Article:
This is going somewhat off-topic but the reason I like Gordon Ramsey, Hell’s Kitchen, Kitchen Nightmares, et al, is because those programs represent a far better reality of what working in a kitchen and resto is like. I’ve worked for G. Ramsey and Samy Bouzagalo types, and that was long before they became “a thing.” I’ve been called far worse things than a “donkey” by a sous chef, who isn’t even the top dog on the line - and there was nothing I could do about it, except quit. I didn’t. My skin isn’t that thin, and the sous chef had a coke problem, and guess who his supplier was?

Anyway, the only top-down figure in a resto who is NOT bitching about customers is usually the GM (general manager), and accommodation is his job. Even then, you get a few cocktails in the GM at after-hours, and he gonna say some incredible shit.

The main part of Western food and beverage service involves role playing to a certain degree. Very few people can get away with being surly bastards and have a career in the food service industry. There are exceptions, of course. For me, and generally speaking, the lot of my co-drones over the years, once 5:30 p.m. rolled around, I became Mr. Hospitable - the Rock of Section 2. Nothing anybody could do or say would throw me off my game. That’s because my income depended on my diners’ experience. In other words, my night depended exclusively on their night - and ultimately, their generosity. At the ground floor, the server level, that’s never the case in Taipei (or most of Asia). They punch a clock; I roll the dice. And you can give people the best service they’ve ever had and they still gonna leave you 12% on a $1,500 tab. That’s the main difference.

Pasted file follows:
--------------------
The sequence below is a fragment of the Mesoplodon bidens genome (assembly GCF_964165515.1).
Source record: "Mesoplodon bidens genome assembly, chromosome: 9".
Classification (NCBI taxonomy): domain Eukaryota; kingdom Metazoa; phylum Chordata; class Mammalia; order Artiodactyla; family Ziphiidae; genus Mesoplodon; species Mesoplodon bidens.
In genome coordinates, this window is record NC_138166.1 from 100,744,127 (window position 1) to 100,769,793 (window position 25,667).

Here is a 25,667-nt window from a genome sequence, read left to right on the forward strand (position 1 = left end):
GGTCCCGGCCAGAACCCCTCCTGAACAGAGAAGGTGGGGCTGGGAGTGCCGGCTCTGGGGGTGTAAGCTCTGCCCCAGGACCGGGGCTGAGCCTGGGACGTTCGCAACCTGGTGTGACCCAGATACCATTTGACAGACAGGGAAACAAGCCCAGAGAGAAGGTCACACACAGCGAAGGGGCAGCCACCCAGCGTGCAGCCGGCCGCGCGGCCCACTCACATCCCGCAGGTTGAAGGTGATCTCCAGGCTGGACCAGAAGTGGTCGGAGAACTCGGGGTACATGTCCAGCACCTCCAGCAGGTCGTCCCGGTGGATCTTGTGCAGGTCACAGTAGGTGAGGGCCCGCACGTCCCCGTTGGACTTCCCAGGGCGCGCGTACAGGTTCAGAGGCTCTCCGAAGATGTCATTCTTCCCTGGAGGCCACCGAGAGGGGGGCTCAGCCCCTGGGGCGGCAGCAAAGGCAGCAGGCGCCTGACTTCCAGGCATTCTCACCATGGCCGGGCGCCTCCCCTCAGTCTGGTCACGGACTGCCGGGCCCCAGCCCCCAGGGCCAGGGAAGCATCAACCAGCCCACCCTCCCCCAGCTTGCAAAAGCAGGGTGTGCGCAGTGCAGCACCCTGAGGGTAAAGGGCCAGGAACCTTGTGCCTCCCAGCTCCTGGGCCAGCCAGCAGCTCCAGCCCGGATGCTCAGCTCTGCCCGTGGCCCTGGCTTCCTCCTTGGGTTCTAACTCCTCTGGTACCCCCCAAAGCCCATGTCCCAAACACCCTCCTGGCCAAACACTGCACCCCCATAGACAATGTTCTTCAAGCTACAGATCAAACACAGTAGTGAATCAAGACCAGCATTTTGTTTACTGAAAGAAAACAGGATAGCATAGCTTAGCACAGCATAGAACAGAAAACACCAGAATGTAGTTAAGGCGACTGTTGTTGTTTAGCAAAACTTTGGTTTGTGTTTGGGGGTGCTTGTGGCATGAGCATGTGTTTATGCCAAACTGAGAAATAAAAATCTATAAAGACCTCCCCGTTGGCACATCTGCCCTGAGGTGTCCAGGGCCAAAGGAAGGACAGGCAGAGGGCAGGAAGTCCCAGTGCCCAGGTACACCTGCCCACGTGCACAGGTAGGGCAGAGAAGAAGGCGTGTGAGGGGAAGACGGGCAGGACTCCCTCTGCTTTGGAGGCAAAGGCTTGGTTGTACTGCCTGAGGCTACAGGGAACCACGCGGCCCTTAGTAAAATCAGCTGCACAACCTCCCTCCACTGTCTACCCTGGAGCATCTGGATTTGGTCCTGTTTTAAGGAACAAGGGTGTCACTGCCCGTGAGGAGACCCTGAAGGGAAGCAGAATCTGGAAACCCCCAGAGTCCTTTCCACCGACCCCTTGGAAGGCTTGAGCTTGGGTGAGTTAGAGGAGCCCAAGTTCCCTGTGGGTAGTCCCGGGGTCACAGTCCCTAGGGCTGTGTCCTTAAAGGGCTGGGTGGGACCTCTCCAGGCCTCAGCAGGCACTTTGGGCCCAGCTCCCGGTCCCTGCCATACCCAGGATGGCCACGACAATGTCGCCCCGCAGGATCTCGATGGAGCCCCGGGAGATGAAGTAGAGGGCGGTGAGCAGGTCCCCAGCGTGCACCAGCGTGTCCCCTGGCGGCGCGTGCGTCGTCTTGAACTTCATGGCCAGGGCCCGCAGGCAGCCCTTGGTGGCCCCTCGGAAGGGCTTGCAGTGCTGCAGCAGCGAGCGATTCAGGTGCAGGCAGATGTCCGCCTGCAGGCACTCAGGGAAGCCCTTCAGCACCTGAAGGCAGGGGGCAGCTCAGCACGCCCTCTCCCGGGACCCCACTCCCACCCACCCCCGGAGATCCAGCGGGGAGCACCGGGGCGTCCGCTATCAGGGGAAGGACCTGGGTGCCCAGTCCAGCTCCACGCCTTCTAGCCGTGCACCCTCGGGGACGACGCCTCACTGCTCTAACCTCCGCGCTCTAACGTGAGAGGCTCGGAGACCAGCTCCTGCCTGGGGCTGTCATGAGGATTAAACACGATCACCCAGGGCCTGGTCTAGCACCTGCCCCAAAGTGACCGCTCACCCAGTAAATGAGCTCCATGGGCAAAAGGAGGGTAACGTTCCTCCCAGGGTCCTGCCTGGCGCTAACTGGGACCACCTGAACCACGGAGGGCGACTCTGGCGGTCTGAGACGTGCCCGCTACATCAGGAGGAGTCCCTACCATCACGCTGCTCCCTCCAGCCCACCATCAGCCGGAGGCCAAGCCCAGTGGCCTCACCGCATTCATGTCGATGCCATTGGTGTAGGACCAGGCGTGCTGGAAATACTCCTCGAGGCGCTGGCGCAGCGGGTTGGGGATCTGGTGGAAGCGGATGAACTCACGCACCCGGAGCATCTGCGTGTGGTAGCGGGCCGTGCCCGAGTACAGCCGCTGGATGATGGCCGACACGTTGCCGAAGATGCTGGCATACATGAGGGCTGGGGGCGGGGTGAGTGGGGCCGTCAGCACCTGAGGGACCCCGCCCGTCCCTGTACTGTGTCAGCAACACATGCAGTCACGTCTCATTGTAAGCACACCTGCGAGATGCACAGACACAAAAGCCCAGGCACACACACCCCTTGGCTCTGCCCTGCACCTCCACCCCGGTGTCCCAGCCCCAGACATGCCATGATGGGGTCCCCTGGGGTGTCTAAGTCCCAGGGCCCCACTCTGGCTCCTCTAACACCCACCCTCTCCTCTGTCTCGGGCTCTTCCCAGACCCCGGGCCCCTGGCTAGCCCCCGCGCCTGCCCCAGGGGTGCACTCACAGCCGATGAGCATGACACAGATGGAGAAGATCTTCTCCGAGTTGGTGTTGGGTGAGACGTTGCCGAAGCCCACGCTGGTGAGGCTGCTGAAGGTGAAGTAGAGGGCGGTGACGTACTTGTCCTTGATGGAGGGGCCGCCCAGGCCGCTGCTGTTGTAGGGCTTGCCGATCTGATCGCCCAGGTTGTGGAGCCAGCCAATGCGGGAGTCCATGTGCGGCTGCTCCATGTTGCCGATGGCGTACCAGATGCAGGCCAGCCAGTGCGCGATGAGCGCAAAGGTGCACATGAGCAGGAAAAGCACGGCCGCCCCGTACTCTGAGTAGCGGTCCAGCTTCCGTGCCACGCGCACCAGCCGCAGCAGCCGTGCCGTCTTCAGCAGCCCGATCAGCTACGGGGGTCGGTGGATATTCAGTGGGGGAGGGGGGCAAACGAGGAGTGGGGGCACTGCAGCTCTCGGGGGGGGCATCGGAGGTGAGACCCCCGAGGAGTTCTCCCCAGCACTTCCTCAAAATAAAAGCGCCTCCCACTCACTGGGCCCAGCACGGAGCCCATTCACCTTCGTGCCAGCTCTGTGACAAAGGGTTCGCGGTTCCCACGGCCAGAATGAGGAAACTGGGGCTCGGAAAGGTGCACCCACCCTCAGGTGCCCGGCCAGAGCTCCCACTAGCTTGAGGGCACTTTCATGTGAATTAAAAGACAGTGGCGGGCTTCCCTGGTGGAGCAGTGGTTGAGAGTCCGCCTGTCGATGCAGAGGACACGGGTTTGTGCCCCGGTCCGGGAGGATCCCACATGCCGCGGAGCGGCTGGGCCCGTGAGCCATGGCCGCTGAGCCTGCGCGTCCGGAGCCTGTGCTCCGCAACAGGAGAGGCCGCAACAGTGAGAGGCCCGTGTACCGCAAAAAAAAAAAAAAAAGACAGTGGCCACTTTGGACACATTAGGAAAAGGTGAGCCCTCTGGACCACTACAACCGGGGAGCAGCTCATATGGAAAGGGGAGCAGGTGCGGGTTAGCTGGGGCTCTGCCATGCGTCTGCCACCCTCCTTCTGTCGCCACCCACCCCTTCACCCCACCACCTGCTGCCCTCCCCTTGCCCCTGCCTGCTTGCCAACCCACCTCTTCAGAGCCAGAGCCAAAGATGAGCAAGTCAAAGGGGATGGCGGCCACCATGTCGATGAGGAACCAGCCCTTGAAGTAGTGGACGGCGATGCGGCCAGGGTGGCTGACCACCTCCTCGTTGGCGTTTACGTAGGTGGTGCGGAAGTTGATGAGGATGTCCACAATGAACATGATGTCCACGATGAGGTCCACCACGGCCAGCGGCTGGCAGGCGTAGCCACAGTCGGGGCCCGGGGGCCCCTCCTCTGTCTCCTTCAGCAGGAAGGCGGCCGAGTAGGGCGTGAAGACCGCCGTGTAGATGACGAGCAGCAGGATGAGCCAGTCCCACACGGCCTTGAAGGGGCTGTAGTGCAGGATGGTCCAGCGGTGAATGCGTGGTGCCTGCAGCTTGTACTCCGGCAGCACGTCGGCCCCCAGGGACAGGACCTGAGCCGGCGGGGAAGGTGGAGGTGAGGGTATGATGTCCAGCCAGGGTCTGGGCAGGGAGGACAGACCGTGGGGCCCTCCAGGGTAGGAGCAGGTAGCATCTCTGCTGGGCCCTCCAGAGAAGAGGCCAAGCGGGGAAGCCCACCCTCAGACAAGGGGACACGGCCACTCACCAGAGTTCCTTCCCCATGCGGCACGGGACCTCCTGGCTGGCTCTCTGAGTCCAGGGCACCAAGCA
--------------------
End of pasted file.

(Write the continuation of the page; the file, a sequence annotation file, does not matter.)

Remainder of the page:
Most of all, my working experience is in the U.S., which is a wildly different beast. Taipei is at least some kind of generational epidemic away from playing in the pros. I’ve had a few good meals around town, but I’ve stopped being disappointed anymore because I expect it to be shit, and it almost always is.


#26

I’d wager it’s about the 3rd or 4th most significant cause of career burnout for FOH staff, they just get done with not being allowed to be in a crap mood every now and then.


#27

@super_lucky that’s what I’m saying, I know people who have celiacs and it’s a real thing. But it’s like 1% of people have it. All I’m saying it’s a fad that causes huge unnecessary problems for the kitchen and servers that people don’t understand. We take any type of allergies seriously and take a lot of precautions from cross containmention and sanitizing the area of cooking if someone says they have any allergies. So when so many people come in and say it you really sucks for everyone and I don’t think people think about the restaurant having to go through all of that, especially if they come in during rush hour and slow everything down.


#28

Well personally I don’t really get the point of telling the chef/other staff that this or that is bad, it feels so entitled. I mean if you don’t like it, just don’t come next time?


#29

Once it gets in the news that’s it’s an illegal building they will be forced to act. Whether by design or on purpose…the restaurant owner is screwed.


#30

so it needs to be news for this to happen? what about using the power of sight? there are an insane amount of illegal…contraptions (can’t exactly call them buildings) around. basically every apartment up to 6 floors high will have them. why does this one earn the right of first place on the illegal buildings list?